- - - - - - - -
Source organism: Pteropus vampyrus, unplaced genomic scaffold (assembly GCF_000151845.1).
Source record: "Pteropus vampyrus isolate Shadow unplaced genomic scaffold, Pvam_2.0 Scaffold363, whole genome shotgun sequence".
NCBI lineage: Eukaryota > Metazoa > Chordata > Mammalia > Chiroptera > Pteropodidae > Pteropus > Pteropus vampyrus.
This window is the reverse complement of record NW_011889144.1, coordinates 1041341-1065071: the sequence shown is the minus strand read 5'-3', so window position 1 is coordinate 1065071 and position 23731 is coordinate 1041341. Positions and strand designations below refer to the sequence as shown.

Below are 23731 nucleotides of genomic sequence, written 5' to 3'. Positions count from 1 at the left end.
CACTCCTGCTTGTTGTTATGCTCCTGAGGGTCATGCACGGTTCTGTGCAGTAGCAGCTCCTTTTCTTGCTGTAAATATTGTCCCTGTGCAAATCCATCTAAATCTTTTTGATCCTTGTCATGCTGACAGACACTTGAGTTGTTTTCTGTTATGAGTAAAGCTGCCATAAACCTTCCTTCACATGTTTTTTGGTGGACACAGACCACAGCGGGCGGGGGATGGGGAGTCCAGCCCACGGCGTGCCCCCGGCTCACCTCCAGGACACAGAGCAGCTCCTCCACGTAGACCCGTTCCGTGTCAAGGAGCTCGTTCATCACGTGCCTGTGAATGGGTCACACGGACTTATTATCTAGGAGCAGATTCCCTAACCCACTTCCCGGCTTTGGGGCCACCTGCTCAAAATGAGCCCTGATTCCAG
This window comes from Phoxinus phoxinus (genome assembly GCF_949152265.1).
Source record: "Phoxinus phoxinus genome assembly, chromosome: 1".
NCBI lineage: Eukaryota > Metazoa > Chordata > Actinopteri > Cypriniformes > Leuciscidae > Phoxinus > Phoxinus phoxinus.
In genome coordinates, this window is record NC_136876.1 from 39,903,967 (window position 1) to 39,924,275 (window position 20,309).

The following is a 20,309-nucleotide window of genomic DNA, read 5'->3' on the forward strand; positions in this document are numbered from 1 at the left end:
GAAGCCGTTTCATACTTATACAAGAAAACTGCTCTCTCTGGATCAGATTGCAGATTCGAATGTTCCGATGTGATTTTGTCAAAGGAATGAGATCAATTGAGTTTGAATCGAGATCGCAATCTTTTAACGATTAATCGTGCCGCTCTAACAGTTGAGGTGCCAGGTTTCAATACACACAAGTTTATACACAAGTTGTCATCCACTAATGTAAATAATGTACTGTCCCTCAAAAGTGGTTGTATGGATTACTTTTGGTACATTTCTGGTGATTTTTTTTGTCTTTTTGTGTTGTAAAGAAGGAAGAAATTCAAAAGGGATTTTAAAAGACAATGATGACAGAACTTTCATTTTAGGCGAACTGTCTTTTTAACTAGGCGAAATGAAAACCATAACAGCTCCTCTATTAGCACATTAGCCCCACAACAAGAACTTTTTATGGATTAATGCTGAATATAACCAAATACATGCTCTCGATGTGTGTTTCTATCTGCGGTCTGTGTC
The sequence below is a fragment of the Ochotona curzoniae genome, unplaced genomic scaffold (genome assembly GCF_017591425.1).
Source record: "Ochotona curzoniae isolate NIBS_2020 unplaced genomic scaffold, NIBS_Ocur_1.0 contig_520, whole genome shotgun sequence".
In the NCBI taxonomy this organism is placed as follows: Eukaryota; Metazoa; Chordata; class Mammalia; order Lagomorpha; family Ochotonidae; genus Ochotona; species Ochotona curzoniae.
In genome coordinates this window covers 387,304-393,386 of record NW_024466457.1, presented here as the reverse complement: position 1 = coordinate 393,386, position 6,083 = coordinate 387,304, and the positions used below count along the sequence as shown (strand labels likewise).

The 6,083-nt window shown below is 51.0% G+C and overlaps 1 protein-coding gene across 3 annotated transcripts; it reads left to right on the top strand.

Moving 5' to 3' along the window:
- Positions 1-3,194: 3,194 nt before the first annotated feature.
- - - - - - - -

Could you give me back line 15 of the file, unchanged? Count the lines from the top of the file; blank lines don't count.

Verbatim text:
In the NCBI taxonomy this organism is placed as follows: Eukaryota; Metazoa; Chordata; class Mammalia; order Lagomorpha; family Ochotonidae; genus Ochotona; species Ochotona curzoniae.